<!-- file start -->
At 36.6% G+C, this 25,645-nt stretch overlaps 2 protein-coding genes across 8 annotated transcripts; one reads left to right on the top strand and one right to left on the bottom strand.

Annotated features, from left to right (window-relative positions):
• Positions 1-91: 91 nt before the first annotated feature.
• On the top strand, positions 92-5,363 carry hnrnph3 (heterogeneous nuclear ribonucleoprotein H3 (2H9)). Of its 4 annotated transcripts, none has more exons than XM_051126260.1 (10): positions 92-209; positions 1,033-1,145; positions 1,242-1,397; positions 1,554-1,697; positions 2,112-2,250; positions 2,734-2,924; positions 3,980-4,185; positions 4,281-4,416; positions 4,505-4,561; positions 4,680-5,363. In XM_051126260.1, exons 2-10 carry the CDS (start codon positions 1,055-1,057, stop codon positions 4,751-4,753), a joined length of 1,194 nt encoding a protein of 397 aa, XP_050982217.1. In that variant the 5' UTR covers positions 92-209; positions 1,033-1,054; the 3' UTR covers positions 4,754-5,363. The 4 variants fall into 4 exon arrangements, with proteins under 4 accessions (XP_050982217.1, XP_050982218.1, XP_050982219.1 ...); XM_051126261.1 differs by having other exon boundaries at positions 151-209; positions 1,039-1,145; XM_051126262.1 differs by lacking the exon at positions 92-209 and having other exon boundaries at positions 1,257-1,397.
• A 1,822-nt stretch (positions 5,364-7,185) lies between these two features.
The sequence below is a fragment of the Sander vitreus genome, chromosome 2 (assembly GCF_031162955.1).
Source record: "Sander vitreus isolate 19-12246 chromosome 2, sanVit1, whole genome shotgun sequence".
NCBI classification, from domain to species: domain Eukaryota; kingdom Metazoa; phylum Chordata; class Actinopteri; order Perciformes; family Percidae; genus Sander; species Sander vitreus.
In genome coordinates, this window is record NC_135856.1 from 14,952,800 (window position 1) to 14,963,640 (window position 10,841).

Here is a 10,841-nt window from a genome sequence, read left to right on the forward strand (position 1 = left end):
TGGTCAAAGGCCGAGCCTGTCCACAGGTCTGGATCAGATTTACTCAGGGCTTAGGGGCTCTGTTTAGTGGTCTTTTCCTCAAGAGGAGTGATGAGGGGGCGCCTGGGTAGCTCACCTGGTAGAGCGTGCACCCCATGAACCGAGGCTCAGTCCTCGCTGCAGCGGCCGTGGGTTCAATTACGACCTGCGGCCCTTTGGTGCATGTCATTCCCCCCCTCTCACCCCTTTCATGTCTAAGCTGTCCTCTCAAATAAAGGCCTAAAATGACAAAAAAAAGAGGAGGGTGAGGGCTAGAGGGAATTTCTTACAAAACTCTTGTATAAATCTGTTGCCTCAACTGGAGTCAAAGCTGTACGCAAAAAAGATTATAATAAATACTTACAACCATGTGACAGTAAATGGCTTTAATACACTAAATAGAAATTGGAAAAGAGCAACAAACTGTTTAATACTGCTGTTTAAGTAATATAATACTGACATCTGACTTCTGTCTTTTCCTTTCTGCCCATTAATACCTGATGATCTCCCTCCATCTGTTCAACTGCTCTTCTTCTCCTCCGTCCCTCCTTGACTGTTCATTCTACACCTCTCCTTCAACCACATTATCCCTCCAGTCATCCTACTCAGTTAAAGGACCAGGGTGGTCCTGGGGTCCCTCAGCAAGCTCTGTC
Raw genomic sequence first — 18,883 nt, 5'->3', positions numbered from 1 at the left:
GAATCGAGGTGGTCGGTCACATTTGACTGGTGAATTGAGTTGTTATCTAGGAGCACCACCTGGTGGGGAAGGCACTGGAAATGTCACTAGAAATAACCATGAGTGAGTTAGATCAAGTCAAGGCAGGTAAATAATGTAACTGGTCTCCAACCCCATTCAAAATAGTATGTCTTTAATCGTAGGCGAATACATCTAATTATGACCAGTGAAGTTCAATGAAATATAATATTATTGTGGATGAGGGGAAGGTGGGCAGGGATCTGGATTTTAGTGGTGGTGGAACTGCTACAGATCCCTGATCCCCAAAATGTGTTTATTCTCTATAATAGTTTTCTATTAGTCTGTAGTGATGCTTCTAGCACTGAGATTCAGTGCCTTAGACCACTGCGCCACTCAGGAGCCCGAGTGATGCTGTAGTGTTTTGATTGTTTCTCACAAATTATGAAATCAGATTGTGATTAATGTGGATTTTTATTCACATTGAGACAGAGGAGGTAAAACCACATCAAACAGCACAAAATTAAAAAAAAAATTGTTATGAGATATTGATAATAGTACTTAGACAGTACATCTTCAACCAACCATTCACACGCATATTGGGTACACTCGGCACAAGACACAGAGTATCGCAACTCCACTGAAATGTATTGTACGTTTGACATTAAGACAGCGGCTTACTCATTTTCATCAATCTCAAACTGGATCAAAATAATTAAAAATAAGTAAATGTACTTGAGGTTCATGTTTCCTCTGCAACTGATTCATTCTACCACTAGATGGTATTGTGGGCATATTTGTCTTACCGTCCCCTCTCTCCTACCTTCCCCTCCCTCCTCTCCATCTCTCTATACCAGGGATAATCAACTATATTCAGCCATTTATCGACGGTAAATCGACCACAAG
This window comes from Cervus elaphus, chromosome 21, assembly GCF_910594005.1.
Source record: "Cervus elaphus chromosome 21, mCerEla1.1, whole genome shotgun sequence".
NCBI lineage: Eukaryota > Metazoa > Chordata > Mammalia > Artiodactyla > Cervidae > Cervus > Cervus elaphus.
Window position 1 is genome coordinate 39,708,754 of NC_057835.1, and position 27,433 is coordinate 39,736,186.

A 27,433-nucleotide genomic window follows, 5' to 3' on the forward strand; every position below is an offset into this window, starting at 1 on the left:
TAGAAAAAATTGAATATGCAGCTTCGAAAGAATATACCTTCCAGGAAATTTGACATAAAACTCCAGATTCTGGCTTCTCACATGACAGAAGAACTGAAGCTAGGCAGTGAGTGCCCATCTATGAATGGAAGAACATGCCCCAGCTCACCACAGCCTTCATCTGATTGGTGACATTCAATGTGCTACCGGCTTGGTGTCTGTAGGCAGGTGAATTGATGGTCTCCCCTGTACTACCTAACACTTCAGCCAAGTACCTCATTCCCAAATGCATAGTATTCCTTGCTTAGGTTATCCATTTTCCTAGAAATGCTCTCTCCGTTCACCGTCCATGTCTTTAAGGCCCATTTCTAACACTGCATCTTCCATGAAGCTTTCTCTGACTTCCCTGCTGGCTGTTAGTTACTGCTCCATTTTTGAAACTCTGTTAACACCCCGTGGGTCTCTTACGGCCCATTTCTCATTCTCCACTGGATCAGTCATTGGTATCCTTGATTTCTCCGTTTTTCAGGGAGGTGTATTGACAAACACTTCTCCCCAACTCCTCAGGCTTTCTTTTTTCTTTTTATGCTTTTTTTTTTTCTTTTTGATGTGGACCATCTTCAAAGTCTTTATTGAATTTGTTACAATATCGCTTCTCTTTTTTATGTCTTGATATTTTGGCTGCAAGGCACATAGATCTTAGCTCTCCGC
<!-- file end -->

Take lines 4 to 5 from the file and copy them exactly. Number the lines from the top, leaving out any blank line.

• On the top strand, positions 92-5,363 carry hnrnph3 (heterogeneous nuclear ribonucleoprotein H3 (2H9)). Of its 4 annotated transcripts, none has more exons than XM_051126260.1 (10): positions 92-209; positions 1,033-1,145; positions 1,242-1,397; positions 1,554-1,697; positions 2,112-2,250; positions 2,734-2,924; positions 3,980-4,185; positions 4,281-4,416; positions 4,505-4,561; positions 4,680-5,363. In XM_051126260.1, exons 2-10 carry the CDS (start codon positions 1,055-1,057, stop codon positions 4,751-4,753), a joined length of 1,194 nt encoding a protein of 397 aa, XP_050982217.1. In that variant the 5' UTR covers positions 92-209; positions 1,033-1,054; the 3' UTR covers positions 4,754-5,363. The 4 variants fall into 4 exon arrangements, with proteins under 4 accessions (XP_050982217.1, XP_050982218.1, XP_050982219.1 ...); XM_051126261.1 differs by having other exon boundaries at positions 151-209; positions 1,039-1,145; XM_051126262.1 differs by lacking the exon at positions 92-209 and having other exon boundaries at positions 1,257-1,397.
• A 1,822-nt stretch (positions 5,364-7,185) lies between these two features.